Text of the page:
I've always felt a strong pull towards the wild, the untamed. I've always wanted to run away from civilization as it has been practiced by the dominant culture. It has always seemed to me, a child of the late 20th century, that the pushing ever forward into tomorrow, this ever-repeating refrain of material and even social progress, is patently absurd. It seems to me that everyone is always talking about progress, evolution, or where we will be in twenty years, without ever articulating a clear goal: what is it that we are aiming at? What is this future-oriented civilization striving for?

    This same absurd trajectory of the future is traced on the micro-level of our society in the individual quest for careers and accumulation of goods, ultimately climaxing in an orgy of retirement.

    No thanks. :) ;)

    In the professional worlds of Career Land, if you are just out there working without articulating a five-year plan, you appear aimless; yet there seems to be no five- or ten- or twenty-year plan left for civilization as we know it. There is no destination and no direction. But this seems to be accepted as foundational; it's almost as if the whole of society believes that the Grand Project of Civilization is going somewhere, but no one can tell you where.

    When you begin to look backwards at what propelled us into this mess, it's really quite disgusting, and has everything to do with racism, greed, imperialism, and religion, but it's not considered polite to bring that up.

    Anyway.

    I want to live a rich life, not stuffed with material wealth, but rich with scents, sounds, experiences, relationships, and other things of intrinsic value to human beings. It seems like this sort of paradigm is what Russell Means is talking about in his 45-minute extemporaneous monologue that he has shared with us.

    Perhaps the words "matriarchy" and "patriarchy" are too loaded with cultural baggage and accumulated meanings from our individual personal and collective political experiences. Perhaps we do need to find a more holistic word for this idea of living "Mitakuye Oyasin", in harmony with and respect for each other and all of the manifestations of life and divinity immanent in the natural world.

    Yet the way that Means is using the terminology, it's clear that he is not offering "matriarchy" as an equivalent system of dominance to "patriarchy". No, what he is offering and hoping that we will consider is the nullification of dominance in our relationships with each other and with other beings. He is suggesting respectful co-habitation; community in the truest sense of living together, working together, playing together, and making decisions together. Please note that by using the term "matriarchy" he is not suggesting that women hand down decisions from on high or from bureaus and governments offices. What he is suggesting is that women, givers and generators and supporters of life, tend to naturally work to preserve life.

    Perhaps this is no longer accurate in our post-modern society, though. Perhaps what he is trying to say would be better stated as feminine ways of relating, such as nurturing, bonding, supporting--"soft" ways of being rather than the "hard" linear and hierarchical ways associated with masculine energy.

    But masculine energy is important. This "paradigm shift" would not nullify masculinity or emasculate men, but it would bring them back into the community, instead of sending them out into the work world to dominate the social sphere and the land, reap their financial benefits, and then drag their dollars, pounds, pesos, or euros back to the nest where mama waits with the children. This is of course an oversimplification, and many women also go out into the work world--which is like this external field of battle, in a way--where they pull in their share of riches to bring back into the isolated nest.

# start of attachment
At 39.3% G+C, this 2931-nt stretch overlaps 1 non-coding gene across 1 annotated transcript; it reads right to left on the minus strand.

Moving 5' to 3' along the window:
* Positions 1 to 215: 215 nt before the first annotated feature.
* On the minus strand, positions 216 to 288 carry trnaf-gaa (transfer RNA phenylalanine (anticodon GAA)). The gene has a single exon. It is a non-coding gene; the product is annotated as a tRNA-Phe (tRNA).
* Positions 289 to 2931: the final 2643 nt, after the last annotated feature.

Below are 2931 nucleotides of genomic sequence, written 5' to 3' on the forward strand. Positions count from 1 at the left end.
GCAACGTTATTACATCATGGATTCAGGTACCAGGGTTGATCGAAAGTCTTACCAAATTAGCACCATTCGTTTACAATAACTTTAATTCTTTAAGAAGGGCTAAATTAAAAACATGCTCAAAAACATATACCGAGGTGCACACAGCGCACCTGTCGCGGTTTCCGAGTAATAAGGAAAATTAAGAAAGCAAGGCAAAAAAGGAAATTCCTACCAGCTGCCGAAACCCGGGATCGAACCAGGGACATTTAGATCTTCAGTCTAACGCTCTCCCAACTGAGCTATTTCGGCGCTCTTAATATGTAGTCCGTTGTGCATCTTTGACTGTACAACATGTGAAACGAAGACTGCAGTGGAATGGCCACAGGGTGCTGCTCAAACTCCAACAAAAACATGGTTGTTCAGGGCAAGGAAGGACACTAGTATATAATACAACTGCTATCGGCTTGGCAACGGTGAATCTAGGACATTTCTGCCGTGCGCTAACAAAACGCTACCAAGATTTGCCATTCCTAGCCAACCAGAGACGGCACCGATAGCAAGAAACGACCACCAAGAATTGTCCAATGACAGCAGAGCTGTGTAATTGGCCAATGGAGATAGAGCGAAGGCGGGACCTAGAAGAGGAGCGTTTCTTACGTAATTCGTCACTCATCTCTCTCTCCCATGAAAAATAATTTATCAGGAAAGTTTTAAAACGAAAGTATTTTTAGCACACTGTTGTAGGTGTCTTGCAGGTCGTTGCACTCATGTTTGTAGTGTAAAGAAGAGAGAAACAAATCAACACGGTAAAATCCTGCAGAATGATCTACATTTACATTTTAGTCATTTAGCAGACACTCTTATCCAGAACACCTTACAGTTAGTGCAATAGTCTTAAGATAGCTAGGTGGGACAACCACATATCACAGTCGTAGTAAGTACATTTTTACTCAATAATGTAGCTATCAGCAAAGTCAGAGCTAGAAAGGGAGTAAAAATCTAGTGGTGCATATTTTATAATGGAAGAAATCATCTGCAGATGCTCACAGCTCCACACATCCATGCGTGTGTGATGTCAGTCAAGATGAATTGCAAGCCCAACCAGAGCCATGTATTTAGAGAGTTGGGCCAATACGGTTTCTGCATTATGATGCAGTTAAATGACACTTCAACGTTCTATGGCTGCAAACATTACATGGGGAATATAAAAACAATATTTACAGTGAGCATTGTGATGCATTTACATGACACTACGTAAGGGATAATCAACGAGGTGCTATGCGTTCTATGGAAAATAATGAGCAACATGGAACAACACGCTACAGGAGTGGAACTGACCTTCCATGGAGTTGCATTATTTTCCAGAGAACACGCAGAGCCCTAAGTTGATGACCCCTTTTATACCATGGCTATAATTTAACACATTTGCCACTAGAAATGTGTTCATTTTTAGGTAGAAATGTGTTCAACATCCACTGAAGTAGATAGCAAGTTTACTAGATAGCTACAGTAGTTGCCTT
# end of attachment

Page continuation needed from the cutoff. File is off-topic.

Part of that is just fine. It's natural to work and to benefit from the labor that we do. But the isolation is the part that doesn't sit right with me, and I think this is also something that RM focuses on in the clip: there is a part where he talks about helping his neighbor, a Mormon, get his firewood into a dry place during a rainstorm. From his perspective, this is just part of life, this is just what human beings do; but for his neighbor, it was an unusual act: "a good turn" that required payback. It was almost a commercial transaction. And that is where the problem lies: everything has been compartmentalized into economics. Natural social events have been broken down into economic transactions. You want to eat, you go to a restaurant or to the grocery store. The most natural thing to do, to go out hunting or fishing, requires a permit, and requires you to conform to the seasonal constraints handed down from above; or farming requires ownership of land, or the rental of a garden plot. You cannot go pick apples or strawberries or whatever from the land without risking being busted for trespassing. When you really think about this stuff, does it not begin to seem absurd? The most natural things...

    ...

    ...

    :eek:
     
  8. dauer

    dauer New Member

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    Frankly, even in the simplified talk of "feminine" and "masculine" energies I still find the suggestions problematic. If so-called feminine-energy is made dominant, then men are forced to engage in masculine activities outside of that structure. That is merely a reversal of the situation we had before where women were forced outside of public representation. The only male that could publicly be male would be the emasculated one.

    Even your suggestion that: "What he is suggesting is that women, givers and generators and supporters of life, tend to naturally work to preserve life." doesn't seem strong. Men tend to work toward the same thing. All life seeks to preserve and perpetuate itself. The dangers of ethnocentrism are not engendered. They afflict male and female alike.

    The very use of gendered language, be it -archy or energy is too loaded with cultural baggage to be of any use. Rather than holistically suggesting "This and this" it suggests that we're forced to make a choice between "This or this" even is that's not the intention, and the two words, masculine and feminine, have so many varied concepts attached to them as to only confuse the meaningfulness in suggesting change. It further seems like a lot of jumping-on-bandwagons, picking up that language simply because it's what all the cool kids are doing.